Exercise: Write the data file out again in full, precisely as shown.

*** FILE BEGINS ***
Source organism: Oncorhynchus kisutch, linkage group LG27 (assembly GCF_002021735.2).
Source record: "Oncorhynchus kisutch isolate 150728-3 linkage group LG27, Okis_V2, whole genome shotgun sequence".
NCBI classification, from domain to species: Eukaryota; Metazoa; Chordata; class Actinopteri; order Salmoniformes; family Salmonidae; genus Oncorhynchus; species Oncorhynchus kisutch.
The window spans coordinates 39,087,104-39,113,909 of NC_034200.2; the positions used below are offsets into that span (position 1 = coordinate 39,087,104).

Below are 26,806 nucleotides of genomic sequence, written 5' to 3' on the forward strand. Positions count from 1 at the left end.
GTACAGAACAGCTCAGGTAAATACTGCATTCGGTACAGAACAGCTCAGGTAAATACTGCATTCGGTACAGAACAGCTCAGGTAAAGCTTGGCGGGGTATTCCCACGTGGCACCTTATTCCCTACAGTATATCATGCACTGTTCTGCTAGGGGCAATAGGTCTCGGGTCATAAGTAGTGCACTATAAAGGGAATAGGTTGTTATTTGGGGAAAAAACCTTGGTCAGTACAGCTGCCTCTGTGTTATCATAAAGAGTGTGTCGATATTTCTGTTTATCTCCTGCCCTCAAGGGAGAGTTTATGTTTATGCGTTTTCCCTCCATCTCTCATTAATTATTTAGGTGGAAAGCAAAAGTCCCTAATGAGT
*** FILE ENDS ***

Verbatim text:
Source organism: Oncorhynchus kisutch, linkage group LG27 (assembly GCF_002021735.2).
Source record: "Oncorhynchus kisutch isolate 150728-3 linkage group LG27, Okis_V2, whole genome shotgun sequence".
NCBI classification, from domain to species: Eukaryota; Metazoa; Chordata; class Actinopteri; order Salmoniformes; family Salmonidae; genus Oncorhynchus; species Oncorhynchus kisutch.
The window spans coordinates 39,087,104-39,113,909 of NC_034200.2; the positions used below are offsets into that span (position 1 = coordinate 39,087,104).

Below are 26,806 nucleotides of genomic sequence, written 5' to 3' on the forward strand. Positions count from 1 at the left end.
GTACAGAACAGCTCAGGTAAATACTGCATTCGGTACAGAACAGCTCAGGTAAATACTGCATTCGGTACAGAACAGCTCAGGTAAAGCTTGGCGGGGTATTCCCACGTGGCACCTTATTCCCTACAGTATATCATGCACTGTTCTGCTAGGGGCAATAGGTCTCGGGTCATAAGTAGTGCACTATAAAGGGAATAGGTTGTTATTTGGGGAAAAAACCTTGGTCAGTACAGCTGCCTCTGTGTTATCATAAAGAGTGTGTCGATATTTCTGTTTATCTCCTGCCCTCAAGGGAGAGTTTATGTTTATGCGTTTTCCCTCCATCTCTCATTAATTATTTAGGTGGAAAGCAAAAGTCCCTAATGAGT